×
Cookies help us deliver our Services. By using our Services, you agree to our use of cookies. Learn More.

The Seriously Shady Reason Valve Is Being Sued

Valve, the company behind Steam, is under fire after being sued for "[abusing] the Steam platform's market power," as reported by The Hollywood Reporter.

According to THR, "five gamers filed a putative class action" lawsuit against Valve because of the group's misuse of market power with the Most Favored Nation clause. This clause is found in the contracts the group makes with game developers prior to selling games.

The Most Favored Nation clause stipulates that "the game developers agree that the price of a PC game on the Steam platform will be the same price the game developers sell their PC games on other platforms." The major argument against Valve requiring this in contracts is that it leaves no room for other PC game platforms to compete or grow in the market. This creates room for Valve to continue almost have a monopoly over game sales in the PC market. With the rise of Epic Games, a relatively new platform PC players can purchase games through, the Most Favored Nation clause is becoming an issue for the free market.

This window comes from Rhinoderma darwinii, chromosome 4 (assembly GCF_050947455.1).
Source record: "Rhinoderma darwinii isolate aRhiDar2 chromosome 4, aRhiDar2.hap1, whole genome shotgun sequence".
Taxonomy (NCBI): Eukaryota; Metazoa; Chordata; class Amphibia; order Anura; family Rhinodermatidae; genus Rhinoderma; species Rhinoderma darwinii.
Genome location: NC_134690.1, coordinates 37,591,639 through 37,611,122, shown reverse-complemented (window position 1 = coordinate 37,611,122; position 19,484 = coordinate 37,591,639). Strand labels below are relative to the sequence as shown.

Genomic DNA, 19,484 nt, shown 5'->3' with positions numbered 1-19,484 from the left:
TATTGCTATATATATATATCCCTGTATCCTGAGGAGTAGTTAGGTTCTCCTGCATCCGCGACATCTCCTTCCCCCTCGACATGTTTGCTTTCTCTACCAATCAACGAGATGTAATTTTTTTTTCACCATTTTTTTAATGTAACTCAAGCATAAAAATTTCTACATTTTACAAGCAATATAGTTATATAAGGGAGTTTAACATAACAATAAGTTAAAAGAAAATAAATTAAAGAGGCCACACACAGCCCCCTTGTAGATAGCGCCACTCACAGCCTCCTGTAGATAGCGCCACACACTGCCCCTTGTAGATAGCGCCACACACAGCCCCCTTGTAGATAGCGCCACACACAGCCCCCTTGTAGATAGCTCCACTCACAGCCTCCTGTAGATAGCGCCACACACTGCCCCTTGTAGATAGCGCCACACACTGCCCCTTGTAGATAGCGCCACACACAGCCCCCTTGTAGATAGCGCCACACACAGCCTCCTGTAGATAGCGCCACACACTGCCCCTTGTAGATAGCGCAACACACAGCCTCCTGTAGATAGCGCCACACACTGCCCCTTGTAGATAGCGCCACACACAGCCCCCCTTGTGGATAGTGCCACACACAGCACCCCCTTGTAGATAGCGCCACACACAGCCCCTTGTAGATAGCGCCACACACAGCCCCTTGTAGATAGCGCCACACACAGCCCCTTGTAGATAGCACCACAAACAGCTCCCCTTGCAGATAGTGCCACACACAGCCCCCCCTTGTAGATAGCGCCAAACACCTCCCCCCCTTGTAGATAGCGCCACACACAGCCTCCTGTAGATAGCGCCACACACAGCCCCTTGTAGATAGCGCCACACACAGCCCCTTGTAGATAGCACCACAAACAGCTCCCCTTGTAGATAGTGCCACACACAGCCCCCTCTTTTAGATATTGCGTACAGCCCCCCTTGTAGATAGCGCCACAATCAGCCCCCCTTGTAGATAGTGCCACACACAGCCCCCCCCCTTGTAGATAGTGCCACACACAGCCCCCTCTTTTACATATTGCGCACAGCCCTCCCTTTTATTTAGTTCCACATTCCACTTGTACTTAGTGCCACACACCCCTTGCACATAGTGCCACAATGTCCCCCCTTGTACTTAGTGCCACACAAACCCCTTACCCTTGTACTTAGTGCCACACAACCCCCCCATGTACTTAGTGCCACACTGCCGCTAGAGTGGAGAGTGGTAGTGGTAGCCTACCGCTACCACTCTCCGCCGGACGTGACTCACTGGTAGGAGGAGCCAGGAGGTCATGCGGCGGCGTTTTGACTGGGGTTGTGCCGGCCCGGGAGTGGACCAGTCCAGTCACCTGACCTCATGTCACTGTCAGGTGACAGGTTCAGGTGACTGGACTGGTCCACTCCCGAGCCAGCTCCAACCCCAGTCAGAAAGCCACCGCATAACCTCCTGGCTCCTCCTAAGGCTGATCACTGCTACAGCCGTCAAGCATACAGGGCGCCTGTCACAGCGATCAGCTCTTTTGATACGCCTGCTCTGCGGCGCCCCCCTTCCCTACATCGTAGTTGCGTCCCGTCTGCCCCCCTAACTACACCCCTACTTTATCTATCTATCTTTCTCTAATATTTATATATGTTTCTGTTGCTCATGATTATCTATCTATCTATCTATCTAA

The Most Favored Nation clause involves the World Trade Organization. In essence, the clause requires all countries to make deals with each other in the same way. This includes tariffs and other trade agreements that exist between participating countries. The Most Favored Nation clause is a way for countries to ensure that there's fair trade going on with all countries in the WTO.

However, the clause doesn't function the same way in a market that Valve dominates 75% of. The issue with Most Favored Nation clauses in different markets isn't a new one. The Department of Justice and Federal Trade Commission held a workshop in 2012 debating the legality of the clause and how it should function in markets. There were discussions that dealt with companies abusing the clause to hold market value, but the Most Favored Nation clause is still a legal practice at this point in time.

This isn't the first time Valve has gotten into legal trouble. Already in 2021, the European Commission fined Valve over geo-blocking, meaning that the group was restricting PC games bought in certain countries in Europe from being activated and played on Steam in other countries. It wasn't the only group to be fined — other big-name companies like Bandai Namco and Capcom were also fined for the same practices, but unlike Valve, they cooperated with the European Commision and received 10-15% reductions in their fines. Valve's vice president has stated the company's intention to appeal the fine.